- Apple does not accept Damus’ peer-to-peer payments feature as it does not use Apple’s in-app purchase system.
- This has implications for the broader Value for Value community.
- But Apple's guidelines officially allow exceptions that can be applied for Value for Value payments in apps.
Apple warns Damus
In a message to the developer team of Damus, an app building on the Nostr protocol, Apple announced to remove the app from the iOS App Store due to missing compliance with guideline 3.1.1. This guideline states that users must use in-app purchases to unlock paid features or functionality within your app, (by way of example: subscriptions, in-game currencies, game levels, access to premium content, or unlocking a full version). In-app purchases is a service by Apple for developers to accept payments directly in the app and a means for Apple to earn 30% on each payment. However, there are several exceptions to it, as listed in the official guidelines.
In the case of Damus, Apple claims that users can “send tips associated with receiving content from digital content creators with a mechanism other than in-app purchase. Although tips or donations may be optional, if they are connected to or associated with receiving digital content, they must use in-app purchase in accordance with guideline 3.1.1.”
After an initial reaction of the Nostr community, Apple is open for a conversation and scheduled a meeting with the team behind Damus.
What are Zaps in Damus
The form of payments implemented in Damus is called zaps in the Nostr community. Zaps allow users to make bitcoin payments on the lightning network to one another on any Nostr client that implements them. Zaps have become incredibly popular. All major clients offer their users to send zaps to each other for a variety of use cases.
For example, instead of just liking, reposting, and sharing notes (notes are the same as tweets on Twitter), users can send bitcoin to one another.
Impact on the greater Value for Value community
There are a variety of use cases of zaps today. Sharing appreciation in the form of a real value contribution is one of them. Commonly known as Value for Value, this form of compensation is adopted in many other areas such as podcasting, video creation, writing, or software development. Hence Apple’s reaction might impact a much bigger community of participants sharing value in the form of payments.
Those who might be affected the most are people how deliberately chose V4V as their main income source as we see increasingly in podcasting or for whom V4V might be the only way of participating in the global economy - unbanked creators from developing countries, people who cannot use Paypal or Twitch for monetization or creators with a smaller audience, that does not yet attract sponsorships.
Alby builds for the Value for Value community
Over the last year we have been working with numerous businesses and developers to bring bitcoin to their apps and enable instant peer-to-peer payments between consumers and creators. Value for Value (V4V) payments is one of the first use cases of micropayments with a broad adoption among publishers and consumers.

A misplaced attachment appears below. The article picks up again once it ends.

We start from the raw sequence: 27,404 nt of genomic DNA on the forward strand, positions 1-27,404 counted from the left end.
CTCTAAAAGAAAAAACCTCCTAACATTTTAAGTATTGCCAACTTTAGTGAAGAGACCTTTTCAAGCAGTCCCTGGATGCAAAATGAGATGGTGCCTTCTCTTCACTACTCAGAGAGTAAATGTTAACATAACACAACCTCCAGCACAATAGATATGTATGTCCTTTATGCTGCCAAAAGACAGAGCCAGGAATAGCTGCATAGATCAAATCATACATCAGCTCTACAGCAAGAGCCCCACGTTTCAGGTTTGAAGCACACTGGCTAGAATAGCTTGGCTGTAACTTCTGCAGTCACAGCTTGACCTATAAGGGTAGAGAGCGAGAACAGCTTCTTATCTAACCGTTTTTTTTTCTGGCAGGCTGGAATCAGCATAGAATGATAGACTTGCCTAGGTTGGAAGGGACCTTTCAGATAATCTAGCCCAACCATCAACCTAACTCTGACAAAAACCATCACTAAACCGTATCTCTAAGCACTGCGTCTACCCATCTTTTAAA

The passion the Alby team feels for the Value for Value model is based on the strong conviction about the rights of creators to be fairly compensated for what they create, and for fans to have more impact in supporting the creator they love. At Alby, we build on bitcoin to enable instant V4V payments of any amount across borders. Creators now have the chance to build up an independent revenue stream in addition to common advertising or affiliate-based compensation regardless of the size of their audience.
Ways to react on Apples accusations
It is too early to speculate about the outcome in the case of Damus, but there are ways to take action now. At Alby, we created a report about integrating bitcoin payments in apps distributed on Google Play Store and Apple App Store. According to Apples guideline 3.2.1: "Apps may enable individual users to give a monetary gift to another individual without using in-app purchase, provided that (a) the gift is a completely optional choice by the giver, and (b) 100% of the funds go to the receiver of the gift. However, a gift that is connected to or associated at any point in time with receiving digital content or services must use in-app purchase." In the case of Damus and other 4V4 apps the receiving of the digital content isn't related to the gift and thus should be allowed.
Along the way, we will update the document with the latest findings and recommendations for app developers. Updates may involve refining the terms of service or making adjustments to the UX copy. Sharing knowledge of how other apps deal with similar threads is crucial for all of us.
Overall it is important to raise awareness for this issue about banning apps from important distribution channels such as official app stores and work on a solution together with these providers. By speaking with a unified voice, we can effectively convey our message and intensify the pressure on these closed platforms to loosen their restrictions. For instance, Google will let Android developers use their own billing systems, starting with Spotify. That’s why we are optimistic to achieve a positive outcome for both sides.
In our point of view, sending zaps, boosts or boostagrams is not selling digital content. It’s a form of feedback, a feedback backed by real value.
Please reach out to us if you have further questions, comments on the mentioned report or want to share learnings from similar cases. We will keep you posted, too.